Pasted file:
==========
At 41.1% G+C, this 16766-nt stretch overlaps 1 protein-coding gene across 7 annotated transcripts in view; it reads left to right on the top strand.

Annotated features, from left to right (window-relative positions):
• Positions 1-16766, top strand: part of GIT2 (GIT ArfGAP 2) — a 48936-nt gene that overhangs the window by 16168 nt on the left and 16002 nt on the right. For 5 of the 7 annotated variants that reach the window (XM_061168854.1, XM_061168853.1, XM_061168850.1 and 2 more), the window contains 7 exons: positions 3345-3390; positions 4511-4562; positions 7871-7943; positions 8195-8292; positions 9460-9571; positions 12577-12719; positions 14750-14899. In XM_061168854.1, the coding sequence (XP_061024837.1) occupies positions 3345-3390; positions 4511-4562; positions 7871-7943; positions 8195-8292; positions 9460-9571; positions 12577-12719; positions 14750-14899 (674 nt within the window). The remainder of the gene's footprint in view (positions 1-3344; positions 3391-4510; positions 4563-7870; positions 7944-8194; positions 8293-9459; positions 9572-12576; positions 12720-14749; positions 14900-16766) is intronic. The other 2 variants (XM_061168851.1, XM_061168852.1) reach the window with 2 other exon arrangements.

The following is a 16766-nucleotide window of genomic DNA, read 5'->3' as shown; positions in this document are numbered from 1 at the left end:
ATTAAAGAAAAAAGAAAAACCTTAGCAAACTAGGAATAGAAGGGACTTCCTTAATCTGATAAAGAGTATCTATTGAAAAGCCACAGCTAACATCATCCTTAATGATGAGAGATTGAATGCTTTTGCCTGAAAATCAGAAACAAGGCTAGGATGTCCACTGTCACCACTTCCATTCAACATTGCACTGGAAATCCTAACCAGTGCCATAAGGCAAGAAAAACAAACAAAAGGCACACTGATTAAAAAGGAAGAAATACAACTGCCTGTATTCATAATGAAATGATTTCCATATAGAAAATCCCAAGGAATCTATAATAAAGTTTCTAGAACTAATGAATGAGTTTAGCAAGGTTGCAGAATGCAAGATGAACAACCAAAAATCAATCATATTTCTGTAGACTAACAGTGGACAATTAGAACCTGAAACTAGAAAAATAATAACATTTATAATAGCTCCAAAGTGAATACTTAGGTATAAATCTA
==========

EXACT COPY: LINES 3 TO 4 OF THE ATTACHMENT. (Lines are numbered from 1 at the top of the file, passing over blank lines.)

• Positions 1-16766, top strand: part of GIT2 (GIT ArfGAP 2) — a 48936-nt gene that overhangs the window by 16168 nt on the left and 16002 nt on the right. For 5 of the 7 annotated variants that reach the window (XM_061168854.1, XM_061168853.1, XM_061168850.1 and 2 more), the window contains 7 exons: positions 3345-3390; positions 4511-4562; positions 7871-7943; positions 8195-8292; positions 9460-9571; positions 12577-12719; positions 14750-14899. In XM_061168854.1, the coding sequence (XP_061024837.1) occupies positions 3345-3390; positions 4511-4562; positions 7871-7943; positions 8195-8292; positions 9460-9571; positions 12577-12719; positions 14750-14899 (674 nt within the window). The remainder of the gene's footprint in view (positions 1-3344; positions 3391-4510; positions 4563-7870; positions 7944-8194; positions 8293-9459; positions 9572-12576; positions 12720-14749; positions 14900-16766) is intronic. The other 2 variants (XM_061168851.1, XM_061168852.1) reach the window with 2 other exon arrangements.

The following is a 16766-nucleotide window of genomic DNA, read 5'->3' as shown; positions in this document are numbered from 1 at the left end: